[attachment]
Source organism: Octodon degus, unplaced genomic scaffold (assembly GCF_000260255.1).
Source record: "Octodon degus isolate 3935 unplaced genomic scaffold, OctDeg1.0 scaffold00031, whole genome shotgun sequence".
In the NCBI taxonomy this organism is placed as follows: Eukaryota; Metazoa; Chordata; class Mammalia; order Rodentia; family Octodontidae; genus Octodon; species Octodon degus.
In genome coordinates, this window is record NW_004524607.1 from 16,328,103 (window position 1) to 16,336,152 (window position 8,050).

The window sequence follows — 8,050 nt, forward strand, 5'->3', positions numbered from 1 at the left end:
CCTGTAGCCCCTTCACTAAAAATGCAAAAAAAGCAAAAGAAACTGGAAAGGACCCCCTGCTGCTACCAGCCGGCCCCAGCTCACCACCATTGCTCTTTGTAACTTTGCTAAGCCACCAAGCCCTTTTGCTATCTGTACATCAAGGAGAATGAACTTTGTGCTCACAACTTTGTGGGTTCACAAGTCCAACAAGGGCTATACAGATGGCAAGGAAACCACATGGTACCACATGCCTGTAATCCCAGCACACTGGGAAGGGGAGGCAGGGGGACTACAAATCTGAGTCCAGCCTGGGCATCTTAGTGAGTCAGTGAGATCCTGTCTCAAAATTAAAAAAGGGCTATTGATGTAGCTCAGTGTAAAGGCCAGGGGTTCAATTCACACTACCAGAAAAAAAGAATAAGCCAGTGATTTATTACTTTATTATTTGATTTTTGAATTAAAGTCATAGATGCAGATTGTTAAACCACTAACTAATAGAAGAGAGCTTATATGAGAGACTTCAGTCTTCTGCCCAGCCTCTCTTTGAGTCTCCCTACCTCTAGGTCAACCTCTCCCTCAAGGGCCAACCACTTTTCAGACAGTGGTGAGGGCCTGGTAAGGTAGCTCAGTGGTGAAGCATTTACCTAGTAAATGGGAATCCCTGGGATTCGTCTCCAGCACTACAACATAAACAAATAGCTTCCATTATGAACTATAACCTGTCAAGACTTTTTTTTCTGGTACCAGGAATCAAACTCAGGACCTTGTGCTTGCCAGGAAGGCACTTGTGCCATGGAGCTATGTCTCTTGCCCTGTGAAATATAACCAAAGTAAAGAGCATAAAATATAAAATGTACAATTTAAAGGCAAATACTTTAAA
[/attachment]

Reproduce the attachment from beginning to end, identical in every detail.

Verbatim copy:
Source organism: Octodon degus, unplaced genomic scaffold (assembly GCF_000260255.1).
Source record: "Octodon degus isolate 3935 unplaced genomic scaffold, OctDeg1.0 scaffold00031, whole genome shotgun sequence".
In the NCBI taxonomy this organism is placed as follows: Eukaryota; Metazoa; Chordata; class Mammalia; order Rodentia; family Octodontidae; genus Octodon; species Octodon degus.
In genome coordinates, this window is record NW_004524607.1 from 16,328,103 (window position 1) to 16,336,152 (window position 8,050).

The window sequence follows — 8,050 nt, forward strand, 5'->3', positions numbered from 1 at the left end:
CCTGTAGCCCCTTCACTAAAAATGCAAAAAAAGCAAAAGAAACTGGAAAGGACCCCCTGCTGCTACCAGCCGGCCCCAGCTCACCACCATTGCTCTTTGTAACTTTGCTAAGCCACCAAGCCCTTTTGCTATCTGTACATCAAGGAGAATGAACTTTGTGCTCACAACTTTGTGGGTTCACAAGTCCAACAAGGGCTATACAGATGGCAAGGAAACCACATGGTACCACATGCCTGTAATCCCAGCACACTGGGAAGGGGAGGCAGGGGGACTACAAATCTGAGTCCAGCCTGGGCATCTTAGTGAGTCAGTGAGATCCTGTCTCAAAATTAAAAAAGGGCTATTGATGTAGCTCAGTGTAAAGGCCAGGGGTTCAATTCACACTACCAGAAAAAAAGAATAAGCCAGTGATTTATTACTTTATTATTTGATTTTTGAATTAAAGTCATAGATGCAGATTGTTAAACCACTAACTAATAGAAGAGAGCTTATATGAGAGACTTCAGTCTTCTGCCCAGCCTCTCTTTGAGTCTCCCTACCTCTAGGTCAACCTCTCCCTCAAGGGCCAACCACTTTTCAGACAGTGGTGAGGGCCTGGTAAGGTAGCTCAGTGGTGAAGCATTTACCTAGTAAATGGGAATCCCTGGGATTCGTCTCCAGCACTACAACATAAACAAATAGCTTCCATTATGAACTATAACCTGTCAAGACTTTTTTTTCTGGTACCAGGAATCAAACTCAGGACCTTGTGCTTGCCAGGAAGGCACTTGTGCCATGGAGCTATGTCTCTTGCCCTGTGAAATATAACCAAAGTAAAGAGCATAAAATATAAAATGTACAATTTAAAGGCAAATACTTTAAA